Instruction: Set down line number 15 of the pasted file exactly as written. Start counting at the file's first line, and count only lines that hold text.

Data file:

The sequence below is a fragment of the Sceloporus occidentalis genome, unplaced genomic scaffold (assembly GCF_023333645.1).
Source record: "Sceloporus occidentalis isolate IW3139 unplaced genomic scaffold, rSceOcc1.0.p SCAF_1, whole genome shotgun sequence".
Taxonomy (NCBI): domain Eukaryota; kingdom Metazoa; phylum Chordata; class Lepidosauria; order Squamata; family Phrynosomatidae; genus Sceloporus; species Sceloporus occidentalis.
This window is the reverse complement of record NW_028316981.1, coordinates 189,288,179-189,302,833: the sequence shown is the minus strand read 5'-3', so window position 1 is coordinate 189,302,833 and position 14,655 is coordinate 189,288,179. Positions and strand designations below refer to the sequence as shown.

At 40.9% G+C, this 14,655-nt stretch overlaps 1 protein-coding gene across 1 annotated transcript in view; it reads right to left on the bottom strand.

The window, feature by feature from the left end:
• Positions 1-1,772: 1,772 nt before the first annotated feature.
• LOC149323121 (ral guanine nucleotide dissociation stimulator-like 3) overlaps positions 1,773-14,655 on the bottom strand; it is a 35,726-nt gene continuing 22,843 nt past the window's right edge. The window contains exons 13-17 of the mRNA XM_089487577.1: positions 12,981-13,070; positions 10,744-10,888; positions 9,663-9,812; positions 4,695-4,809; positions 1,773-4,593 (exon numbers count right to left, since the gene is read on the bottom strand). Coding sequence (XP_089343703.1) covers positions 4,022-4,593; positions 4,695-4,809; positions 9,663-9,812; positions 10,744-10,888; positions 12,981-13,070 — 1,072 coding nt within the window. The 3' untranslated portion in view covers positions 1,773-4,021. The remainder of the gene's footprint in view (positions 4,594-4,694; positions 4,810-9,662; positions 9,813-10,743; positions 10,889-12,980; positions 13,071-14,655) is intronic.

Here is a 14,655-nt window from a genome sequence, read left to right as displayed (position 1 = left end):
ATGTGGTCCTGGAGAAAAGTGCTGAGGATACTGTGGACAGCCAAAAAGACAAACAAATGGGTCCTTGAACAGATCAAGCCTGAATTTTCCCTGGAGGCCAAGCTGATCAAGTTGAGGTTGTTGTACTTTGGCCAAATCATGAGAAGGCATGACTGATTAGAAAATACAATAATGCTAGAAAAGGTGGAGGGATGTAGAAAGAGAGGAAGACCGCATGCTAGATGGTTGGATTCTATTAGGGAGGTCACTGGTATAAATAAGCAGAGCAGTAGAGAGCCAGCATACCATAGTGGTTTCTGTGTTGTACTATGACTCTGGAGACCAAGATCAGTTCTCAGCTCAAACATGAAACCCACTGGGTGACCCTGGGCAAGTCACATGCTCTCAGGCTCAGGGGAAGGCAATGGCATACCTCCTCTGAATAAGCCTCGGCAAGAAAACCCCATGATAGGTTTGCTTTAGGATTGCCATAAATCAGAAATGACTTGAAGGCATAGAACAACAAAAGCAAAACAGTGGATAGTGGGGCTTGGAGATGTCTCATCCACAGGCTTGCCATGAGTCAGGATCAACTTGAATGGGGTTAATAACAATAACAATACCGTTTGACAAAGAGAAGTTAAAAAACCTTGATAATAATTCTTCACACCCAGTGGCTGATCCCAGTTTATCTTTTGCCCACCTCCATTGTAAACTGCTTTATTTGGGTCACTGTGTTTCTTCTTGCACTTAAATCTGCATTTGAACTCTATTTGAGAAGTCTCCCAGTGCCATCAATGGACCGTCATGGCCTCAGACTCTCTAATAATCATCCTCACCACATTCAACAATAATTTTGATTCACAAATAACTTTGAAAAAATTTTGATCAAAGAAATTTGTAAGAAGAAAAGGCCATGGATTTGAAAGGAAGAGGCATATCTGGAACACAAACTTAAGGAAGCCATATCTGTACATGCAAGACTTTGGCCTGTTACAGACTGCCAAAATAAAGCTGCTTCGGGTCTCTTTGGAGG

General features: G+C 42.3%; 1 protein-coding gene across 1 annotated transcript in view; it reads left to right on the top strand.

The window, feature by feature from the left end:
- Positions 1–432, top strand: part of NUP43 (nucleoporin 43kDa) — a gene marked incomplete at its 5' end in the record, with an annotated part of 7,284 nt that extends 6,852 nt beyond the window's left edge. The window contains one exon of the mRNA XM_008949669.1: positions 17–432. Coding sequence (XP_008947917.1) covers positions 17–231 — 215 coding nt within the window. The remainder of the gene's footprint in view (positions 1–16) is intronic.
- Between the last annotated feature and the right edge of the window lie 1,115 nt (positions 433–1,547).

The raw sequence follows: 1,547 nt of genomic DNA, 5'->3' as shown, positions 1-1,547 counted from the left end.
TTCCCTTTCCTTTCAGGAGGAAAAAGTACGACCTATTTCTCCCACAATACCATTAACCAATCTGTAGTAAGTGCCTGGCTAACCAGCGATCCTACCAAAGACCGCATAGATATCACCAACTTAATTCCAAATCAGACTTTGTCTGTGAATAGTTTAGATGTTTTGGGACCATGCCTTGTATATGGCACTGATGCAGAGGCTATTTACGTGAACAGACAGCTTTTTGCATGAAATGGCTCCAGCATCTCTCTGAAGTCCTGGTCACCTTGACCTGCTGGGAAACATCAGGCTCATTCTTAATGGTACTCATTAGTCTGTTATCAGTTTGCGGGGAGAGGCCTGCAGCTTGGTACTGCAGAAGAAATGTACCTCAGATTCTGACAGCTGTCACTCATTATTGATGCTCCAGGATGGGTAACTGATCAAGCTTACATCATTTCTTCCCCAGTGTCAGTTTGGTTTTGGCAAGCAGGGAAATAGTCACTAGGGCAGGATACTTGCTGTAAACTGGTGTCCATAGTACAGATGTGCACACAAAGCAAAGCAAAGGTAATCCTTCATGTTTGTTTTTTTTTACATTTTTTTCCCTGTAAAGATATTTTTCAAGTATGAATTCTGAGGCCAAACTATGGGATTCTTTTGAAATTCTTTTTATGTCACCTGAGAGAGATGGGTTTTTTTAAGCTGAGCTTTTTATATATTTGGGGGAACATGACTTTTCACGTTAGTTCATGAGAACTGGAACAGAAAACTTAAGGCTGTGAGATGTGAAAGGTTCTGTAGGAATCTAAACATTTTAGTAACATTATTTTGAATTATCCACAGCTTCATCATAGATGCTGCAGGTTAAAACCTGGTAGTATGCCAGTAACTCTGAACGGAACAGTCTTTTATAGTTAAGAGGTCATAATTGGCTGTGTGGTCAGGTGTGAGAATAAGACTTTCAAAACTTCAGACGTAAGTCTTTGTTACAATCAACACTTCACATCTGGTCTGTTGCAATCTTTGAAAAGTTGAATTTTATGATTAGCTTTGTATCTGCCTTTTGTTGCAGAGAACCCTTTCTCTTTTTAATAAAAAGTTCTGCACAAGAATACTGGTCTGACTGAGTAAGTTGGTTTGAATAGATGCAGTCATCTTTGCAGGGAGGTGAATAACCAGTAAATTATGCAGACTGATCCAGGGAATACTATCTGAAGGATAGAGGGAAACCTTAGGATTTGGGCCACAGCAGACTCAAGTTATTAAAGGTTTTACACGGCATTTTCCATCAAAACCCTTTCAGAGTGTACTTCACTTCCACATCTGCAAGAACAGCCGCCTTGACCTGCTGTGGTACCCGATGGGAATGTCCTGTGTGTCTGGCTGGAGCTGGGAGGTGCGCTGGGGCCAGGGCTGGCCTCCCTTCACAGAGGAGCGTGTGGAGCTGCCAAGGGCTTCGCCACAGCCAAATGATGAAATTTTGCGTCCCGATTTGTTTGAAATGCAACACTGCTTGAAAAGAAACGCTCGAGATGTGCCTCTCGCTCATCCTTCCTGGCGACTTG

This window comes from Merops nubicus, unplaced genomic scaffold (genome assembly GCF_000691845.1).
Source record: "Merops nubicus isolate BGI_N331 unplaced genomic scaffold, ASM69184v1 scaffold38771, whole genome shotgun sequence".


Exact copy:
The raw sequence follows: 1,547 nt of genomic DNA, 5'->3' as shown, positions 1-1,547 counted from the left end.